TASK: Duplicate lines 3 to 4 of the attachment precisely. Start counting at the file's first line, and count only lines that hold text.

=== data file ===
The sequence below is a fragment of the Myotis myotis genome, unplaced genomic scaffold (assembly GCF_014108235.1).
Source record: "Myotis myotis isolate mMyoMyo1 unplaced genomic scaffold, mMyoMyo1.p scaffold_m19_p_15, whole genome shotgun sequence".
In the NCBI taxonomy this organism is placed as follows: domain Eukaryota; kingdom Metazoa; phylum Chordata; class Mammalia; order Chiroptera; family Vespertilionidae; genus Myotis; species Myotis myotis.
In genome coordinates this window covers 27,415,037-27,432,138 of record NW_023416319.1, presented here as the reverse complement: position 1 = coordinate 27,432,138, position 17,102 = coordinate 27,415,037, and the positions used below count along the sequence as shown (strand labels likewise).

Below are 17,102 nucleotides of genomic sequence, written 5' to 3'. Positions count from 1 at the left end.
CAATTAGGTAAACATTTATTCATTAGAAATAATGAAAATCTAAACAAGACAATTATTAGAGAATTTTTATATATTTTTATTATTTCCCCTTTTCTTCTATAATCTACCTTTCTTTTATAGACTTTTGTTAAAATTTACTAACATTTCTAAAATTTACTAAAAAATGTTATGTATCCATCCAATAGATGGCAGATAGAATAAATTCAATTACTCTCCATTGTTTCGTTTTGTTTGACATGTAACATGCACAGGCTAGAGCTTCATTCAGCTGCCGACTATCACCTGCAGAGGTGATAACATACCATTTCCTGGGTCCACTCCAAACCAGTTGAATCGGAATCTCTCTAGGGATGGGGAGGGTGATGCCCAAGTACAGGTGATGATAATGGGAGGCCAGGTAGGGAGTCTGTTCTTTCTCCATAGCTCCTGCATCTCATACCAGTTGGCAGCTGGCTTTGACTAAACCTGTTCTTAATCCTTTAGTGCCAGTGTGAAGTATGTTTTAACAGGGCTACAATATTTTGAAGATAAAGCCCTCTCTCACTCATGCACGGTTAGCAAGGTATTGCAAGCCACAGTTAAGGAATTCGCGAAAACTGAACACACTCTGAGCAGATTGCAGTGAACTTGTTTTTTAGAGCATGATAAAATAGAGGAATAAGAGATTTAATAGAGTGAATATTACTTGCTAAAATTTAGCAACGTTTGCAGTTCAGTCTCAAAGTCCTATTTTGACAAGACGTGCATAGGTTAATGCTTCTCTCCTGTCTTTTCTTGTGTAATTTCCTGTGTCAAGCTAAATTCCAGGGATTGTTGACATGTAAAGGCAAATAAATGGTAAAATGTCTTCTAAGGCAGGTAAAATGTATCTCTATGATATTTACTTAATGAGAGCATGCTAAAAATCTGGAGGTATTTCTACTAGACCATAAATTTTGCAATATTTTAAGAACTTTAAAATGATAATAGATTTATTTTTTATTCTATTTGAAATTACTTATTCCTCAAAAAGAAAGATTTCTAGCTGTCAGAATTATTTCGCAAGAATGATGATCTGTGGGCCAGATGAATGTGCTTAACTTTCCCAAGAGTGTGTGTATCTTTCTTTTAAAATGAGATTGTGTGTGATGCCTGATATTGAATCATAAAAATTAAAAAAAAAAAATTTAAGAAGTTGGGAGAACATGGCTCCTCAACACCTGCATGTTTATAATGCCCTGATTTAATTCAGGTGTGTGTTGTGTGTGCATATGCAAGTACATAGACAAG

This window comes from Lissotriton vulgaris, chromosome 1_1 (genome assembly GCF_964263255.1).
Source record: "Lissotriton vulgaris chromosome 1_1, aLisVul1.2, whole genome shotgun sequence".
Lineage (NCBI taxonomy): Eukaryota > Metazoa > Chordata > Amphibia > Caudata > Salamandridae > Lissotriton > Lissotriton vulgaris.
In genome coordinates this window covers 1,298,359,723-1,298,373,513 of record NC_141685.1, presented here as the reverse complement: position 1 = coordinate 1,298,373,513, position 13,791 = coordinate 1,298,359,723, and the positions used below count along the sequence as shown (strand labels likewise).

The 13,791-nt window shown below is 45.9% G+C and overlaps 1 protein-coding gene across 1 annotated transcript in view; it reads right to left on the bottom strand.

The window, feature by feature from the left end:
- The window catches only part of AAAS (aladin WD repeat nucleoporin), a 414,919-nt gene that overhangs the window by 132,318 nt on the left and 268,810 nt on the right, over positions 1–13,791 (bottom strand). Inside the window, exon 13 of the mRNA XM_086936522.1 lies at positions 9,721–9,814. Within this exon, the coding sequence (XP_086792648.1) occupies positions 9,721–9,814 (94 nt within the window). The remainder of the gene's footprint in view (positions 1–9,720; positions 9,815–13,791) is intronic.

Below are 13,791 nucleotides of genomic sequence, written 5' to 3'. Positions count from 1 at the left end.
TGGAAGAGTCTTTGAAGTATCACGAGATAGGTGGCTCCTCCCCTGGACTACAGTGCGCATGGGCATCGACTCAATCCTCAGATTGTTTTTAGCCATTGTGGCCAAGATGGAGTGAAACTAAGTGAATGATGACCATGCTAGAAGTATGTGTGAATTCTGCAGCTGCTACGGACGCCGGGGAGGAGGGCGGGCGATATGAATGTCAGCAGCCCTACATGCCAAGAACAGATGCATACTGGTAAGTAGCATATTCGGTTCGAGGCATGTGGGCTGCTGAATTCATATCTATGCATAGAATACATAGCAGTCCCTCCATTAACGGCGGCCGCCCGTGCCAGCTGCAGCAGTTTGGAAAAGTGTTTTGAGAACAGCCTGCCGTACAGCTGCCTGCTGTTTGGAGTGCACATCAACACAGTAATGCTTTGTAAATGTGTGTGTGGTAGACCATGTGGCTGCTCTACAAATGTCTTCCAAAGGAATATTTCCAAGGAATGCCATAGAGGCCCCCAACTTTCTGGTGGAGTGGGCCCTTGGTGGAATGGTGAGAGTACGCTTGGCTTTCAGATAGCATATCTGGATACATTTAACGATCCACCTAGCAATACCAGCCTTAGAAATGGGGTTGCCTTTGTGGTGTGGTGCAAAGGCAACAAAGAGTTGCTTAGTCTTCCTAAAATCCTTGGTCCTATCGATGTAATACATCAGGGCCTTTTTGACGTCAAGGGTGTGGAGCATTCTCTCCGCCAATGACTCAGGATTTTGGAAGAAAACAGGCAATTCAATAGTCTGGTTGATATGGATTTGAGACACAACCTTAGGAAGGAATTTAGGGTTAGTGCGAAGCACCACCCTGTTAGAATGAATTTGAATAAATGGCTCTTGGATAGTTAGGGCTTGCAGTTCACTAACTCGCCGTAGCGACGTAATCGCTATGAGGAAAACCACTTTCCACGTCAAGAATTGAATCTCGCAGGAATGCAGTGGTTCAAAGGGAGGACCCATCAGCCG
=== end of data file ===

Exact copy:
In the NCBI taxonomy this organism is placed as follows: domain Eukaryota; kingdom Metazoa; phylum Chordata; class Mammalia; order Chiroptera; family Vespertilionidae; genus Myotis; species Myotis myotis.
In genome coordinates this window covers 27,415,037-27,432,138 of record NW_023416319.1, presented here as the reverse complement: position 1 = coordinate 27,432,138, position 17,102 = coordinate 27,415,037, and the positions used below count along the sequence as shown (strand labels likewise).